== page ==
Understanding resistance to contact tracing: data being used for purposes other than those for which they were initially collected, and governments’ use of the data

I came across a paper reporting on a series of surveys of attitudes towards contact tracing, for the purpose of containing the spread of Covid-19, and how it related to concerns over privacy. The paper is entitled “COVID-19 Contact Tracing and Privacy: Studying Opinion and Preferences”, and it was co-authored by Lucy Simko, Ryan Calo, Franziska Roesner and Tadayoshi Kohno.

The paper is not ground-breaking in terms of the insight provided regarding attitudes to downloading an app designed to monitor the spread of Covid-19. Indeed, it could be described as yet another study confirming that people are reticent to have their movements tracked, and to share their personal information with government:

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Moreover, to be fair, the paper has various limitations. For a start, the surveys were conducted in April 2020, which is a very long time in a rapidly evolving situation like the current pandemic: we knew even less about the pandemic than we know now; there was some talk of contact tracing by various governments but not many specific initiatives; and many countries were in lockdown (formally or informally). Then, the sample is very broad, meaning that the responses may be shaped by numerous factors other than the one explicitly considered in the paper (i.e., privacy concerns): 26% of respondents reported being based in the UK, 16% in the US, 46.5% from other European countries, and 11.5% from elsewhere in the World. The sample is also very biased in age terms, with nearly half of them being less than 25 years old. Another limitation is that people tend to report more privacy concerns than reflected in their actual behaviour – a phenomenon called the privacy paradox.

However, in my view the paper offers very interesting insight into the survey respondents’ view of contact tracing, because it considers various mechanisms for identifying and alerting those that might have been in contact with someone with Covid-19. Specifically, the survey considered the following options:

  • Contact tracing via a new, purpose-built app
  • Contact tracing via an existing app which already collects location data
  • Contact tracing via mobile phone data
  • Contact tracing via credit card data
  • Contract tracing via surveillance (CCTV) cameras

One might think that, since many services and entities are already collecting data that reveals where people have been, and with whom, it would make sense to use data that exists already, rather than spend resources developing a new mechanism for collecting such data. Moreover, if large numbers of people are already using such services (mobile phones, credit cards and apps such as Fitbit), it is possible that the users of those services would prefer the convenience of using the already existing data for an additional purpose, rather than downloading a new app and giving their location data to yet another entity.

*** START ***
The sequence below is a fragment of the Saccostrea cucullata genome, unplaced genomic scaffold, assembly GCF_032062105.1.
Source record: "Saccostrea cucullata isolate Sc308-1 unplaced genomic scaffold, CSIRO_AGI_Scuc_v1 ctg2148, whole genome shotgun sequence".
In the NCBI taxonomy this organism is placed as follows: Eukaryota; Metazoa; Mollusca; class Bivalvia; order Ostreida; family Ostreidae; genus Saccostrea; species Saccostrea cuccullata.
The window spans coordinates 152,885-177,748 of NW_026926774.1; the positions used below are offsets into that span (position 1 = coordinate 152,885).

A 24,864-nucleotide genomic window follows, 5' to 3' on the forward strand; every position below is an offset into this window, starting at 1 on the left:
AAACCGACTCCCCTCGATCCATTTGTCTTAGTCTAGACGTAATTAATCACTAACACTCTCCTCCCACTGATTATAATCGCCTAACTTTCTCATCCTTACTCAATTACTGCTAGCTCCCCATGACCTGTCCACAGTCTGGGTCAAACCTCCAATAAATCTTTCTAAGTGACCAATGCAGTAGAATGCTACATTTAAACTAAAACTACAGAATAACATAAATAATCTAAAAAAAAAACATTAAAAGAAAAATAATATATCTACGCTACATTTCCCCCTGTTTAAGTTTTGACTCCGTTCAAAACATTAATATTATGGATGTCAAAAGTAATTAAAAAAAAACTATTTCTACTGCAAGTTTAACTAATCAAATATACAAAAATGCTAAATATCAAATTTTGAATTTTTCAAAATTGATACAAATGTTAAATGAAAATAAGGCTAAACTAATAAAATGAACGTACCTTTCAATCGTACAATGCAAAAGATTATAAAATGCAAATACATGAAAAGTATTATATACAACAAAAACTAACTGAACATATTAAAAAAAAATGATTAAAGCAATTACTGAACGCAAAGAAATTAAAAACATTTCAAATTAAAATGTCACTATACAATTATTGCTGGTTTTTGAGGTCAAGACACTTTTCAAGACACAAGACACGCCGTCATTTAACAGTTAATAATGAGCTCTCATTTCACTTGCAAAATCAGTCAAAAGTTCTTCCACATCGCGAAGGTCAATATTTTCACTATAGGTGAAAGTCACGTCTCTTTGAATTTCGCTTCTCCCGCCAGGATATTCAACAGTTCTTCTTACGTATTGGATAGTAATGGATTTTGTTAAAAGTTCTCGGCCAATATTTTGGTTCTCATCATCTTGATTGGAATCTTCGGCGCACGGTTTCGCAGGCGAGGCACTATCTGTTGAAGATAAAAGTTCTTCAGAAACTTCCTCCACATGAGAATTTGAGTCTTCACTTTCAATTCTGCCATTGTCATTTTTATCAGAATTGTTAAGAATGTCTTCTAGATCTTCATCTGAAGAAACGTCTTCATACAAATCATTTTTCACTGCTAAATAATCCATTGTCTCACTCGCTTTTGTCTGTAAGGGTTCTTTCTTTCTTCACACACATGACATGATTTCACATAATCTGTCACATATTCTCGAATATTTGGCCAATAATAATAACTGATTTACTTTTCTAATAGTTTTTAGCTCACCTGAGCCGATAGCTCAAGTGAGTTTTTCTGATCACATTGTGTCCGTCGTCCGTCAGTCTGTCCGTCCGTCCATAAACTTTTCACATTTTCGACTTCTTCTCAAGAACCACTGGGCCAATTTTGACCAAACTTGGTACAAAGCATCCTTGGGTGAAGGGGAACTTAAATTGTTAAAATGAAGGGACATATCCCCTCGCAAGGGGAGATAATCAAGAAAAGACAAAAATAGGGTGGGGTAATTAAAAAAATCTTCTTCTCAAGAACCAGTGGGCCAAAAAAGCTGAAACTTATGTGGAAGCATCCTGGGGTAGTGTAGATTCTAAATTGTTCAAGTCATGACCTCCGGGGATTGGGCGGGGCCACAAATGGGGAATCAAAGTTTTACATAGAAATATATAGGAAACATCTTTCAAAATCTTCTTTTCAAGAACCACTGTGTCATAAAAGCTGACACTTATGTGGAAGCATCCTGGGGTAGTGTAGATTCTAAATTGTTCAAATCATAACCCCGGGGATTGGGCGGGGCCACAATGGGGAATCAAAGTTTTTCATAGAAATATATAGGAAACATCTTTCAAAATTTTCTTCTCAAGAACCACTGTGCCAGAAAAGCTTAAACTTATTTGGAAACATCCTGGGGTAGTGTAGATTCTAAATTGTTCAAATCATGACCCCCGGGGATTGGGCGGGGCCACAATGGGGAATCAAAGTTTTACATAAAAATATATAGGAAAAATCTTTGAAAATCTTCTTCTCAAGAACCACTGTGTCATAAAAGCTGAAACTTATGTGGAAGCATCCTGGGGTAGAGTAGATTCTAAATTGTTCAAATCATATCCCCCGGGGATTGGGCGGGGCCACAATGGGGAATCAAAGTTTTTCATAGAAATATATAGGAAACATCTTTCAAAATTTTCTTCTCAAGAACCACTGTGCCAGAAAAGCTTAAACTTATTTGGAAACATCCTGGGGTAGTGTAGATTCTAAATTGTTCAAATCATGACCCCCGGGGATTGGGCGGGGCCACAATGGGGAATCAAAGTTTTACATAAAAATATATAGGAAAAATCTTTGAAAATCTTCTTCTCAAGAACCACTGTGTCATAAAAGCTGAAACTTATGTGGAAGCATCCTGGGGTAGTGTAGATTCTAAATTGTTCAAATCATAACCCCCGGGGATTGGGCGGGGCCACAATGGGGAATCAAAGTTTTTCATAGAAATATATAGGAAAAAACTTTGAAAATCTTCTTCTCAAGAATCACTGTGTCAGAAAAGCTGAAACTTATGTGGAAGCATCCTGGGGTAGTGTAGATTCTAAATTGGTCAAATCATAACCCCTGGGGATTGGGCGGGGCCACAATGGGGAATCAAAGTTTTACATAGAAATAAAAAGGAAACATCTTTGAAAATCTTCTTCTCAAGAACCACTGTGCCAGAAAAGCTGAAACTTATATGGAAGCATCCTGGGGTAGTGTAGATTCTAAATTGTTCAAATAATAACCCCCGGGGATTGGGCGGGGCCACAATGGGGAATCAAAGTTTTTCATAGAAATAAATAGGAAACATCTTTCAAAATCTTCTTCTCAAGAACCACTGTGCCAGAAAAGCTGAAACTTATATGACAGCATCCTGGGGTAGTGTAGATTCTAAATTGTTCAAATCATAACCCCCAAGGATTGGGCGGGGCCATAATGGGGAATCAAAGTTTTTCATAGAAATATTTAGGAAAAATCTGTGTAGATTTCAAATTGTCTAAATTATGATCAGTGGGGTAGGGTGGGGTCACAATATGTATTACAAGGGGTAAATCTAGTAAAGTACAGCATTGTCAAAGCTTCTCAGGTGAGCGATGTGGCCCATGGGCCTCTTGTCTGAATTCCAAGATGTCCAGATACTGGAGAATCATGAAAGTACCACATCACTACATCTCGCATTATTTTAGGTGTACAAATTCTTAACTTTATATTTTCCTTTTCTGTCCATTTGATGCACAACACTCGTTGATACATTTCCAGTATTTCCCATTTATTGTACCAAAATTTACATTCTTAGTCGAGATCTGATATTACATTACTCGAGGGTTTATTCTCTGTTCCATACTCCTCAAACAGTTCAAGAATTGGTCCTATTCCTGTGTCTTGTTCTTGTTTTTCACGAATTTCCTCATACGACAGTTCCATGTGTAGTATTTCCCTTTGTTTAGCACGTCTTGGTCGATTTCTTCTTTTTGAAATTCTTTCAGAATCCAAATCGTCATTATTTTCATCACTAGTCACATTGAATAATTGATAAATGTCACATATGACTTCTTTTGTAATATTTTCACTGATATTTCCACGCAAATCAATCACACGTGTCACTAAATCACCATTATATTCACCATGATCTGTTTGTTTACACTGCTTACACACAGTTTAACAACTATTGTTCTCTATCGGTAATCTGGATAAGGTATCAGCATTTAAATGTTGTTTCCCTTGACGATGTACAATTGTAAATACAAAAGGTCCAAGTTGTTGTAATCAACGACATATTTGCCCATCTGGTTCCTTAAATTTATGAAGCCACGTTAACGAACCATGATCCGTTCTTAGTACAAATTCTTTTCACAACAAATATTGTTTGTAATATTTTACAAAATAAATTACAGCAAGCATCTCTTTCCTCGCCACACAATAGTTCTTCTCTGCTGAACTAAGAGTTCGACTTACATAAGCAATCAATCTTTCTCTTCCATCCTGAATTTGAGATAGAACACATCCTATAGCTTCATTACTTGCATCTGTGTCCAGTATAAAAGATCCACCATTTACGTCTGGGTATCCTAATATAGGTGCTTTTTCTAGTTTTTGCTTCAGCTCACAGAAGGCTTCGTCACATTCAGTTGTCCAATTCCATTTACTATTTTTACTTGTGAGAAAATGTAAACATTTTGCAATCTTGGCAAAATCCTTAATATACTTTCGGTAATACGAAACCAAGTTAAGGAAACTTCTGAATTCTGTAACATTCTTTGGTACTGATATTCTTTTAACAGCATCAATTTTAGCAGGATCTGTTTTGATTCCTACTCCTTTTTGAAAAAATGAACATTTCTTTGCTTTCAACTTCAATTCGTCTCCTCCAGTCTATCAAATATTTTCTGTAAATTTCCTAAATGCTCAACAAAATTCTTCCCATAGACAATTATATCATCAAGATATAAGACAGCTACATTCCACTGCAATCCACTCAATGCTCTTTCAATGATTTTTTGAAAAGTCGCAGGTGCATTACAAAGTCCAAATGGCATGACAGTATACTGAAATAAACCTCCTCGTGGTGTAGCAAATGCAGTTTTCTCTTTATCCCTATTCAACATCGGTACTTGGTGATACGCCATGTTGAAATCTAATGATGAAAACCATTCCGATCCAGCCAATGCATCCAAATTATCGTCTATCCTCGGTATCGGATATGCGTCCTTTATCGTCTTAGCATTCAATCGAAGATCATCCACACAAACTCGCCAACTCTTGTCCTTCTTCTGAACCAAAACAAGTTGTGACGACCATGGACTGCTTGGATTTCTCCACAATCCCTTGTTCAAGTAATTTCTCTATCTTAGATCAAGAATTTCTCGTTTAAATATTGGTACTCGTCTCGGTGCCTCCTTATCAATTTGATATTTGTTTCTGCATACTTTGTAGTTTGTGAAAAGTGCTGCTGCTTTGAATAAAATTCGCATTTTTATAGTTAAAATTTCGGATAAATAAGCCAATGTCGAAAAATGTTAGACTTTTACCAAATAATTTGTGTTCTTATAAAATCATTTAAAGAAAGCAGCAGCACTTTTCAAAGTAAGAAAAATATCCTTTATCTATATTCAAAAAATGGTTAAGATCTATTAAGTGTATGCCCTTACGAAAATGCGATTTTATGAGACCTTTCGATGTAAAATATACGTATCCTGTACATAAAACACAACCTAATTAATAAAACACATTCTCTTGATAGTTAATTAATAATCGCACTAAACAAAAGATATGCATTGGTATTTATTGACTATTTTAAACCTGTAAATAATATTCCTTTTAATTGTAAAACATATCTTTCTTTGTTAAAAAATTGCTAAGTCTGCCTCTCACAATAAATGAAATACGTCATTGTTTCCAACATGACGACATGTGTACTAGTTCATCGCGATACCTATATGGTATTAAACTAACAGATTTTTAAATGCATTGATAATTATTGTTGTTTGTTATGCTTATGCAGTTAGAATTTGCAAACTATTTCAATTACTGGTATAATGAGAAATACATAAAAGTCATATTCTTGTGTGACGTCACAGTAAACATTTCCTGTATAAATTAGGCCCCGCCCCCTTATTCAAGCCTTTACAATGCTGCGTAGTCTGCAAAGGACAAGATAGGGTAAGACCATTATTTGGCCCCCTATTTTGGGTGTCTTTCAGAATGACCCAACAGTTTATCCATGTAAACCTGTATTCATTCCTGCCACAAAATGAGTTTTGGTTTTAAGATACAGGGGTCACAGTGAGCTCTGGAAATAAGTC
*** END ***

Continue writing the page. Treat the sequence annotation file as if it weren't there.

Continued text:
Yet, the researchers found that respondents were significantly more positive about contact tracing via an app, than via the other sources mentioned in the survey: mobile phone data, credit card data, or surveillance (CCTV) cameras. They were particularly uncomfortable with monitoring via credit card and surveillance cameras.

[Note: New app values = most popular option in Figure 5; Existing app values = most popular option in Figure 3; Phone masts values = Figure 2; Credit card and Surveillance camera values = Figure 10]

The qualitative responses help us understand why this is the case: participants are very uncomfortable with their data being used for purposes other than those for which the data were initially collected. When asked who they would trust the most to run a new app that would monitor their location, respondents showed strong preference for a University Research Group because “(universities) have little to gain by having my data other than to use it for its intended reasons” (page 13).

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In particular, respondents were concerned that the government would end up using the data collected via such an app in ways that would hurt them or their community:

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The responses also show that, if the app were to be offered by a company (as opposed to the government, a university, etc…), participants would prefer “a company that they already trust with respect to security and privacy and that they perceive to have the resources and domain knowledge to add location tracking and analysis. To some, it is important that location tracking is already the primary purpose of the app, if added to an existing app. Many expressed a more positive view of specific companies (e.g., Google) or apps (e.g., Google Maps), even before Google and Apple announced their efforts.” (page 2).

In summary, as far as privacy is concerned, people are likely to resist contact tracing because of fears that data may be used for purposes other than those for which they were initially collected, and, in particular, concerns over how governments will use the data.

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